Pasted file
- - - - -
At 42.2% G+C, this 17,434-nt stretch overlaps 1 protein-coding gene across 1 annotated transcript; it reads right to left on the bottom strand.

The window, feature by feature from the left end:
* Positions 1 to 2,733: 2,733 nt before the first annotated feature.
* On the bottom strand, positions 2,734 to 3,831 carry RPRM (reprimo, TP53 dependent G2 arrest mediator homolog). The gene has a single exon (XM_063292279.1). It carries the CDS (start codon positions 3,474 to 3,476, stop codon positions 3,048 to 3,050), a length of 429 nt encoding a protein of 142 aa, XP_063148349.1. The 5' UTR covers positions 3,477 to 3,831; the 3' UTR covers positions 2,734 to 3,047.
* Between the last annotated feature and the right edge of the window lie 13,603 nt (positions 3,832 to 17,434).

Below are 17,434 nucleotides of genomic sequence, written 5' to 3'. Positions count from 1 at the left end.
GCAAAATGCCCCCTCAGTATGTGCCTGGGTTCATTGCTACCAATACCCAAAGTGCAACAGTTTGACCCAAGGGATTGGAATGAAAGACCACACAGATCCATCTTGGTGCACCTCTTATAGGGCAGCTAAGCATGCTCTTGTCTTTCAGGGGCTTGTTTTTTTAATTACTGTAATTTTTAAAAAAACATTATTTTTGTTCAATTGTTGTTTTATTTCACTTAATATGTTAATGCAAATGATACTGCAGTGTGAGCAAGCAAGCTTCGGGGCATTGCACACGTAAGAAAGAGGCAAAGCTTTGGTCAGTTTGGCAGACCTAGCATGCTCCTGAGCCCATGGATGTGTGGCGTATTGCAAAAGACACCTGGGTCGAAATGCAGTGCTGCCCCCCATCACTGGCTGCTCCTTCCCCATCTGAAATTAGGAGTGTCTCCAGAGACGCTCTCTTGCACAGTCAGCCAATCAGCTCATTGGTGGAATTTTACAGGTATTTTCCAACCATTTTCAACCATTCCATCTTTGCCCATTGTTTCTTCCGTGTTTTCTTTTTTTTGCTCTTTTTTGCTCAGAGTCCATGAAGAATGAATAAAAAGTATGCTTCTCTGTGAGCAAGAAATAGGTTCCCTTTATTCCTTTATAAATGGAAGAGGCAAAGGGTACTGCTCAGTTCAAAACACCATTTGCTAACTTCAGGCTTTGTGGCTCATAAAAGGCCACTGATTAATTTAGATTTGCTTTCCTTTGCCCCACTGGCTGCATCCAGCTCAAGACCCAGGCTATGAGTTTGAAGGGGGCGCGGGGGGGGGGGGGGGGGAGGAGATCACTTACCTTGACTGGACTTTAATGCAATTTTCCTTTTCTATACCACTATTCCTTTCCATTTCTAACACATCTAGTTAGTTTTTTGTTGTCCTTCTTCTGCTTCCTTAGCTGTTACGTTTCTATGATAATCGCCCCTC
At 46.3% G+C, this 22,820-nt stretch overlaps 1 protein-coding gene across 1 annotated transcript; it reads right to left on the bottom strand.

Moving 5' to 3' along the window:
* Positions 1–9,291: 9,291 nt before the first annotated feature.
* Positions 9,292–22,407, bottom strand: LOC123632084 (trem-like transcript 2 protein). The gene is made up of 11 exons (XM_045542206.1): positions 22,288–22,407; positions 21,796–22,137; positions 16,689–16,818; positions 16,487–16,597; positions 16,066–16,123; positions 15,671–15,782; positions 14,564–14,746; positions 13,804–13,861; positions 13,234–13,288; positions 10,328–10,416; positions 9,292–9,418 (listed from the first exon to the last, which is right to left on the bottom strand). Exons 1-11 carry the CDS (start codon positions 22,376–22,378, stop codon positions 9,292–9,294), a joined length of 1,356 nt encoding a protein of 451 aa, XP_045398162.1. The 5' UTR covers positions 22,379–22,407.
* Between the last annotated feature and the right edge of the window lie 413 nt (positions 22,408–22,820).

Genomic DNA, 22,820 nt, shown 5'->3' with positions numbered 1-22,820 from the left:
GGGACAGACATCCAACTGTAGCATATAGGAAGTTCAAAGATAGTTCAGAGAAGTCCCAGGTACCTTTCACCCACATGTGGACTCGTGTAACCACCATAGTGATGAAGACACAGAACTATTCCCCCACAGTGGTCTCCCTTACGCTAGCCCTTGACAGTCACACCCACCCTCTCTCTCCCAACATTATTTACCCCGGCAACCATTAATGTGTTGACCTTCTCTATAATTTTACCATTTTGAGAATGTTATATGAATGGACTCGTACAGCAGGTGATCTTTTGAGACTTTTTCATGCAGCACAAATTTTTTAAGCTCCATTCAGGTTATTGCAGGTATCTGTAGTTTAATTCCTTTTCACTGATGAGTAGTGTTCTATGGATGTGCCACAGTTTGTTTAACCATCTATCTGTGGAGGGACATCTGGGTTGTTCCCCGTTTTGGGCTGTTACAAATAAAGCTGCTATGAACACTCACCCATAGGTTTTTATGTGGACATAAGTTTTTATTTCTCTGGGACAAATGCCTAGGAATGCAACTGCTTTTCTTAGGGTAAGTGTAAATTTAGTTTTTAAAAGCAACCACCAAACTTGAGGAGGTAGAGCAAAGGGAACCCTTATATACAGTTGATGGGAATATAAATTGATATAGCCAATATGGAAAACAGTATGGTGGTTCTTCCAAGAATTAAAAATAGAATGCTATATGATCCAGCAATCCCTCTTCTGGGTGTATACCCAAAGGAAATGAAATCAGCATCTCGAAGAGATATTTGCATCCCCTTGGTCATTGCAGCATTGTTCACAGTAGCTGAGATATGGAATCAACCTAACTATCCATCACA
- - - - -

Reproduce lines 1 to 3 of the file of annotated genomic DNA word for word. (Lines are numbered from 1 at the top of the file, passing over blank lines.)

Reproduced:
At 42.2% G+C, this 17,434-nt stretch overlaps 1 protein-coding gene across 1 annotated transcript; it reads right to left on the bottom strand.

The window, feature by feature from the left end:
* Positions 1 to 2,733: 2,733 nt before the first annotated feature.